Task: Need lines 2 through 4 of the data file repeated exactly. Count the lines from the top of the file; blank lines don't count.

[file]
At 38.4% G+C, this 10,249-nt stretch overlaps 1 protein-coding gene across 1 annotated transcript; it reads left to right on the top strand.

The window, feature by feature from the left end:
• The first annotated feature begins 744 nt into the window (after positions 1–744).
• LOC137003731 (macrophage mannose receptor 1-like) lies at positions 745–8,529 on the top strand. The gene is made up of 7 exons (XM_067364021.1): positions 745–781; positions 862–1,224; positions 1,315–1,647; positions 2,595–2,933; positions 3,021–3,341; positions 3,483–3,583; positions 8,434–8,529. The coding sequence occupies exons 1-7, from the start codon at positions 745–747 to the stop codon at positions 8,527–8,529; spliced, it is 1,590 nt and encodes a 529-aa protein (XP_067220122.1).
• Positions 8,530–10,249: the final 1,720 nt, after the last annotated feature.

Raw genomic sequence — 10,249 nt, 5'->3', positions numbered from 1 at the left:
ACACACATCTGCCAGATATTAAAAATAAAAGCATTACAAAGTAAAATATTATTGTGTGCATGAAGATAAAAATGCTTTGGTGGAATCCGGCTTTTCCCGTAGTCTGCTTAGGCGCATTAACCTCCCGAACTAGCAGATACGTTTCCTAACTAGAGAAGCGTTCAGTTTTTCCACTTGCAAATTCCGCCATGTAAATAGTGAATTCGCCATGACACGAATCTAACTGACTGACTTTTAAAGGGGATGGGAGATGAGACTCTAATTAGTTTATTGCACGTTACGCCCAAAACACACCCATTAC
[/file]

The window, feature by feature from the left end:
• The first annotated feature begins 744 nt into the window (after positions 1–744).
• LOC137003731 (macrophage mannose receptor 1-like) lies at positions 745–8,529 on the top strand. The gene is made up of 7 exons (XM_067364021.1): positions 745–781; positions 862–1,224; positions 1,315–1,647; positions 2,595–2,933; positions 3,021–3,341; positions 3,483–3,583; positions 8,434–8,529. The coding sequence occupies exons 1-7, from the start codon at positions 745–747 to the stop codon at positions 8,527–8,529; spliced, it is 1,590 nt and encodes a 529-aa protein (XP_067220122.1).